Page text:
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The Pamphlet Collection of Sir Robert Stout: Volume 4

Memoir of Bacon

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Memoir of Bacon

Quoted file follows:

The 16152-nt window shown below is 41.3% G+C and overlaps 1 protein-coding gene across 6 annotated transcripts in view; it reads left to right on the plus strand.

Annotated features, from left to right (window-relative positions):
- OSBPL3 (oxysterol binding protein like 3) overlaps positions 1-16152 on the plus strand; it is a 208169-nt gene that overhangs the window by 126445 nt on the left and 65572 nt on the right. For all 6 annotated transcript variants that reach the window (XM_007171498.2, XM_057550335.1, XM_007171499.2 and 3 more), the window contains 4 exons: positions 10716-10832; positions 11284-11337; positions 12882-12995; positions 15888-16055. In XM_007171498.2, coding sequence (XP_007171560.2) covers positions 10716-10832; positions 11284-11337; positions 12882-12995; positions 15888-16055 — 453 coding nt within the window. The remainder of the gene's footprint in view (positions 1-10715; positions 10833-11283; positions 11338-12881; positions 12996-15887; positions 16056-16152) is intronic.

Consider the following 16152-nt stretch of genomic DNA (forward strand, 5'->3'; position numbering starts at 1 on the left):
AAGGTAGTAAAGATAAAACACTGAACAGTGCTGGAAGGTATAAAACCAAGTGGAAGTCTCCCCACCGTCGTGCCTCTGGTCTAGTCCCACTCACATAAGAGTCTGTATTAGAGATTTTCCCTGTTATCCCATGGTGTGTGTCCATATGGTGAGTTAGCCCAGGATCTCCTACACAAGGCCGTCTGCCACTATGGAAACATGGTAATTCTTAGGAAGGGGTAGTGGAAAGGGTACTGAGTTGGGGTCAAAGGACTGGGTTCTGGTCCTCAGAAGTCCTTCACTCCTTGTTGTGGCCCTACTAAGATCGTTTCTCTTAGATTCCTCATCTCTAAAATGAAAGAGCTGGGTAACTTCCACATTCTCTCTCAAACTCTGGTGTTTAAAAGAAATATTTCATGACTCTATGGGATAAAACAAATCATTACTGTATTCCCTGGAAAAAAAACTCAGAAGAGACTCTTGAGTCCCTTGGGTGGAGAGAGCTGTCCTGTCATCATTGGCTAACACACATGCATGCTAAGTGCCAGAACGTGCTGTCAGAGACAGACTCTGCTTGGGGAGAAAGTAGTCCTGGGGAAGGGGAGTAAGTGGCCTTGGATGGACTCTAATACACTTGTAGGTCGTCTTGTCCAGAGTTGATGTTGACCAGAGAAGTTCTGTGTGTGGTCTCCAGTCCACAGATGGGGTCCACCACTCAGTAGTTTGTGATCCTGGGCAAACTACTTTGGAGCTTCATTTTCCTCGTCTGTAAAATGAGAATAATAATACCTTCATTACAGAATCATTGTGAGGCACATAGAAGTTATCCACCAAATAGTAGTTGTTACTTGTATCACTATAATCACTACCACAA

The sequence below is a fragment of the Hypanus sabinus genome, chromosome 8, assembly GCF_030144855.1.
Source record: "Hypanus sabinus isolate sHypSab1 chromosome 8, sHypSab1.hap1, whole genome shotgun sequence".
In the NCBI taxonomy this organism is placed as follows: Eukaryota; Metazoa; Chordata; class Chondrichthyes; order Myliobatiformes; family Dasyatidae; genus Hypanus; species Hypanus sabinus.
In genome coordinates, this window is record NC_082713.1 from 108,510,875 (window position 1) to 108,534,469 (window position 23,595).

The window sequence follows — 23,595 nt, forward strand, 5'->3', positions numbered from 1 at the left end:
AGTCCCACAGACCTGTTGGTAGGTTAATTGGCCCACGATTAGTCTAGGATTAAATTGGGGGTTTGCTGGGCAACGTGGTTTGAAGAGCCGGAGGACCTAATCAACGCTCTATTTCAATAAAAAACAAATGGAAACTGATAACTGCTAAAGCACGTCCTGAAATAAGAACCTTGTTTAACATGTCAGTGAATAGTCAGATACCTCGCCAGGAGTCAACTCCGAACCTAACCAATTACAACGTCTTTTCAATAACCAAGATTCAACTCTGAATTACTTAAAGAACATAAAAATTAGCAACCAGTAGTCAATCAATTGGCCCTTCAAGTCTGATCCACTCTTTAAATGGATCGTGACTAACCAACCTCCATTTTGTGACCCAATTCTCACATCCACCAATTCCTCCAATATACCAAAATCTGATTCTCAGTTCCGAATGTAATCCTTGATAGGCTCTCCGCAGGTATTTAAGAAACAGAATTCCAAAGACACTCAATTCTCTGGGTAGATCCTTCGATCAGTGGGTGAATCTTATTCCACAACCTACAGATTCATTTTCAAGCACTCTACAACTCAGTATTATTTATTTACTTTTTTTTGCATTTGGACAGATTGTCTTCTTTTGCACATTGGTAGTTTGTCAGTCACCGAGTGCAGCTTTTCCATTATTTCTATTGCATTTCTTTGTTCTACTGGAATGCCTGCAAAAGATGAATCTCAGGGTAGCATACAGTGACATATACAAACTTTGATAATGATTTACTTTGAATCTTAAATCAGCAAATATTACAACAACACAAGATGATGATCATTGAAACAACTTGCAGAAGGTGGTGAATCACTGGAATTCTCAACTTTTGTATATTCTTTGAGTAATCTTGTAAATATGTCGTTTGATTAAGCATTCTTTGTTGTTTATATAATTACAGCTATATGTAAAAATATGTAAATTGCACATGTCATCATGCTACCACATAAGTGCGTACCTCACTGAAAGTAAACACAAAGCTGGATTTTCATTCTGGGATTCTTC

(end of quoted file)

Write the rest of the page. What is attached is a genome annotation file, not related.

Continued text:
This illustrious philosopher was the son of Sir Nicholas Bacon, lord-keeper of the great seal, and Anne, daughter of Sir Anthony Cook, tutor to Edward VI., and was born in London, January 22, 1561. The sprightliness of mind which lie displayed in boyhood caused Queen Elizabeth to converse with him frequently, and to style him her young lord-keeper. In 1573, he was entered a student at Trinity College, Cambridge, where the progress of his intellect was so very rapid, that, before completing his sixteenth year, he had satisfied himself of the futility of the Aristotelian mode of reasoning. At this period of his life, ho was placed under the charge of Sir Amias Powlet, the queen's ambassador in France, where he gathered a vast quantity of facts useful to an English statesman, which lie formed, before his nineteenth year, into a Treatise on the State of Europe. The unexpected death of his father having obliged him to choose a profession, he adopted that of the law, and studied it with great assiduity at Gray's Inn, but without neglecting philosophical pursuits. It was here that, at the age of twenty-six, he formed the first sketch of his great work, The Instauration of the Sciences.